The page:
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Bannatyne posts reward for blackmailer's identity

Serial entrepreneur and Dragon's Den star Duncan Bannatyne has received an investment offer somewhat different to his normal fare: an anonymous individual has requested £35,000 on the threat of harming Duncan's daughter.

The threat was communicated to Bannatyne and his daughter late last month on a Twitter account named YuriVasilyev_, which has sent repeated links to a Pastebin posting which makes chilling reading.

"We are the men of Belarus," the original posting reads. "We do not give up. We will stand tall. Give us £35,000. Expect us," the message ends, echoing the style of hacktivism collective Anonymous.

A later message is more explicit in its requirements. "Dear Dragon," it reads. "My name is Yuri Vasilyev and I'm looking for a £35,000 investment to stop us hurting your Hollie Bannatyne. We will bring hurt and pain into your life. We are watching her. She is very attractive. Want photos? Tweet using the hashtag #4money to confirm payment will be made."

Each posting is signed with the name Yuri Vasilyev and the nickname Hrodna, which is a city in Belarus near the Polish border. Evidence obtained by Bannatyne suggests a Moscow origin for the messages, however.

Rather than 'invest' in Vasilyev's kind offer, Bannatyne has turned to Twitter for help with an offer straight from the script of thriller Ransom. "I offer [a] £25,000 reward for the capture of the coward who calls himself Yuri Vasilyev," Bannatyne tweeted earlier today. "Double if his arms are broken."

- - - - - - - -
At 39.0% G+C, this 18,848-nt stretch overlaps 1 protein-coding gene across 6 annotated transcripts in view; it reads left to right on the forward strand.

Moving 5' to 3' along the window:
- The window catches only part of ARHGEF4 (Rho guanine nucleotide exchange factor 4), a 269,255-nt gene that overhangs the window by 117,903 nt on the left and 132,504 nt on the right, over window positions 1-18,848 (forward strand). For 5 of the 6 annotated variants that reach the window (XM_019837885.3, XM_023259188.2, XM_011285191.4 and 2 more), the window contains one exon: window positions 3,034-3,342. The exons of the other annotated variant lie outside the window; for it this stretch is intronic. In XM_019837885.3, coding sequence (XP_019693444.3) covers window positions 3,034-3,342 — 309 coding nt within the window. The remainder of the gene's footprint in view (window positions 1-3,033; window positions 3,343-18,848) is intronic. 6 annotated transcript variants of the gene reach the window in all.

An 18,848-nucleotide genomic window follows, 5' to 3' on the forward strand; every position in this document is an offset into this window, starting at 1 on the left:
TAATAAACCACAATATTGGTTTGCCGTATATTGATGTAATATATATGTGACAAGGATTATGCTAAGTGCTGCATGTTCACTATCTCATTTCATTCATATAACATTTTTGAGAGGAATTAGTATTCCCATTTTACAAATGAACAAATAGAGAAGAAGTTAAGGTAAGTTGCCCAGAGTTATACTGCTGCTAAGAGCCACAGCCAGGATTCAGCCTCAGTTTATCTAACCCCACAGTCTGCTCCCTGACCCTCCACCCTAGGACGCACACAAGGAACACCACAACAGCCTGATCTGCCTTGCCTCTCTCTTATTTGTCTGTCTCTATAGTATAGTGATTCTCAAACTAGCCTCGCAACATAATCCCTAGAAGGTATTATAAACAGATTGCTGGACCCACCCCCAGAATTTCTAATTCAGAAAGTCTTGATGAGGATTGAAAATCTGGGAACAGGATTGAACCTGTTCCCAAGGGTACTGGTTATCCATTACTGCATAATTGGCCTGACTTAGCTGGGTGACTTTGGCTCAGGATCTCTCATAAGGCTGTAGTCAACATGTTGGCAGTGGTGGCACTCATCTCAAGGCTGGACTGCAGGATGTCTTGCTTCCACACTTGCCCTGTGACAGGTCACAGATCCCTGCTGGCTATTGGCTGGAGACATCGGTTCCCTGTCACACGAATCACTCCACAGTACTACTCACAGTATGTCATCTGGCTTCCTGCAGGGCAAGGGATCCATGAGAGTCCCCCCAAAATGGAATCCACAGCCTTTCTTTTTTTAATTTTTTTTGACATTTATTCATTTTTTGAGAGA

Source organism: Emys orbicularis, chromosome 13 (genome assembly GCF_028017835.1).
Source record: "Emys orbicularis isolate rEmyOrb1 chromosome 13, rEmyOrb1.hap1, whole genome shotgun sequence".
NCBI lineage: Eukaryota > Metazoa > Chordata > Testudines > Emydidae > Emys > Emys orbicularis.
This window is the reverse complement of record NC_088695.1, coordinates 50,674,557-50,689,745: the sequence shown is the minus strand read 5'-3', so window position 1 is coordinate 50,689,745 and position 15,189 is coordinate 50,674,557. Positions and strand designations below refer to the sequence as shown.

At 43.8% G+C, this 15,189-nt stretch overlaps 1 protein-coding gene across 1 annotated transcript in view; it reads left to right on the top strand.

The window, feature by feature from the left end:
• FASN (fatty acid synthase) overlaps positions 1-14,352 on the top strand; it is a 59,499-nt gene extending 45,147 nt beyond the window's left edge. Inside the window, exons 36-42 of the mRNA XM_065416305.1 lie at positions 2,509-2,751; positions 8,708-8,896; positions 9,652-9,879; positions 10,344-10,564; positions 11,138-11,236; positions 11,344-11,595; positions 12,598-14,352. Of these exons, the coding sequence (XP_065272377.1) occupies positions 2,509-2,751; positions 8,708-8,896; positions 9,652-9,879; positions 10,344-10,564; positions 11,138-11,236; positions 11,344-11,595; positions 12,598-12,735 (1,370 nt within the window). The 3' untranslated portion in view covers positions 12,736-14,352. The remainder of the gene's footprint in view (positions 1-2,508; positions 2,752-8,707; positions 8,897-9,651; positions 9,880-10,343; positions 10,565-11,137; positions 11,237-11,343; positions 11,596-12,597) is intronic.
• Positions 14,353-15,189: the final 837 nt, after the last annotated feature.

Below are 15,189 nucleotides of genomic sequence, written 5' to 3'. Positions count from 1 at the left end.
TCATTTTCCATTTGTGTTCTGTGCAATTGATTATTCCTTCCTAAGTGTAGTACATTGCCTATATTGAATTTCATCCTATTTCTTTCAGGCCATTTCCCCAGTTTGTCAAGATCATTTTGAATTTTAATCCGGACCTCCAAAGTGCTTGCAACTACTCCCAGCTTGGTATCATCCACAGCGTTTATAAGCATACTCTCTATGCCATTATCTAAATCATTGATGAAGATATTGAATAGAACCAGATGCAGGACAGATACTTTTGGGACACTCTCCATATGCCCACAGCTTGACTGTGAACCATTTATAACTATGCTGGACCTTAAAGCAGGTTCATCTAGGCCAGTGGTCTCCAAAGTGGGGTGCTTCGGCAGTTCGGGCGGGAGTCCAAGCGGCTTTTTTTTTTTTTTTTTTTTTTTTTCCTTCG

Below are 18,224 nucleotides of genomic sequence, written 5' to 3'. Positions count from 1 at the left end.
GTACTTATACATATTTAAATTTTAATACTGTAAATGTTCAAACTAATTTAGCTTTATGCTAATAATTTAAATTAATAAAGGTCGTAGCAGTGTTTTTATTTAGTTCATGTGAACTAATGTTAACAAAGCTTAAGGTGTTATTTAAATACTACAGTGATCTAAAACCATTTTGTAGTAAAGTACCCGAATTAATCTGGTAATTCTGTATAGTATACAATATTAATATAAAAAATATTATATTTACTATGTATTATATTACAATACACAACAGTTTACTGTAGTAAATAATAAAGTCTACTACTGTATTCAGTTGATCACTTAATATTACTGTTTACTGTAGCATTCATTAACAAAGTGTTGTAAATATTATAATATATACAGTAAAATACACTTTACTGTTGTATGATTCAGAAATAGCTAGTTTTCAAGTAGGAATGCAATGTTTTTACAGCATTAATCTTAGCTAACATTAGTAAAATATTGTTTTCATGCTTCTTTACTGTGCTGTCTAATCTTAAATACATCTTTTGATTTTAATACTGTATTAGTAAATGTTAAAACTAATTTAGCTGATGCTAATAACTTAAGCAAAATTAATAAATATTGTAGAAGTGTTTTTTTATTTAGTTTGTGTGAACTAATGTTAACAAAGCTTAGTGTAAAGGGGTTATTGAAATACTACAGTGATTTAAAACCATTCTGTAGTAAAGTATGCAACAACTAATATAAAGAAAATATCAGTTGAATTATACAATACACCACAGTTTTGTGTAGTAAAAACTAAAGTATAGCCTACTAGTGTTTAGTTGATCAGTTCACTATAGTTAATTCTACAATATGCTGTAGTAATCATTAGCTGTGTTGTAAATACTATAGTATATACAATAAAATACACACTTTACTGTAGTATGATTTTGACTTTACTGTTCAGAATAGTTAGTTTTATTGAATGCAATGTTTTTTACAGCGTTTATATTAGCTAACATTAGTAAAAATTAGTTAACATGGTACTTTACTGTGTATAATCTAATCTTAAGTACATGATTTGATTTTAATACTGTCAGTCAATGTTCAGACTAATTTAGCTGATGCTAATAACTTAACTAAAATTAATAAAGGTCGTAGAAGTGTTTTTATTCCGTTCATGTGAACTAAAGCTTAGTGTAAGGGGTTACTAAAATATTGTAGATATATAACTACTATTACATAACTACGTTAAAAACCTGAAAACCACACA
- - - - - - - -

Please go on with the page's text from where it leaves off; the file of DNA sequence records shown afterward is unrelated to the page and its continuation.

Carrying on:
"My people are getting closer to you every minute," he told Vasilyev a few minutes later. "Run and hide you little coward in Moscow."

Bannatyne has now raised the reward to £30,000, and information has come flooding in from his followers. Links to social networking profiles have been provided, but seem to ignore the possibility - or likelihood - of a 'joe job,' where a ne'er-do-well forges messages from his intended victim to others as part of a smear campaign.

When a follower pointed out to Bannatyne that the offer of a doubled reward if the person's arms were broken is incitement to grievous bodily harm, Bannatyne dismissed the possibility. "I will gladly do my time," he posted in response.

Bannatyne's Twitter account is currently updating with more information as he receives it, and judging by some of the content he does not appear to be acting on legal advice.

UPDATE 14:34
Bannatyne has deleted his post offering double the reward money if the blackmailer's arms are broken, although the message lives on in the form of numerous retweets and in this cached copy from one of our smartphone Twitter apps.

UPDATE 15:15
Although the Twitter account YuriVasilyev_ is still active, the blackmailer's Pastebin postings containing the threats themselves have been removed by the site. Bannatyne himself has gone remarkably quiet, suggesting that his legal team has finally convinced him of the inadvisability of incitement to violence on a service which has seen a man arrested for exasperated 'threats' to blow up an airport.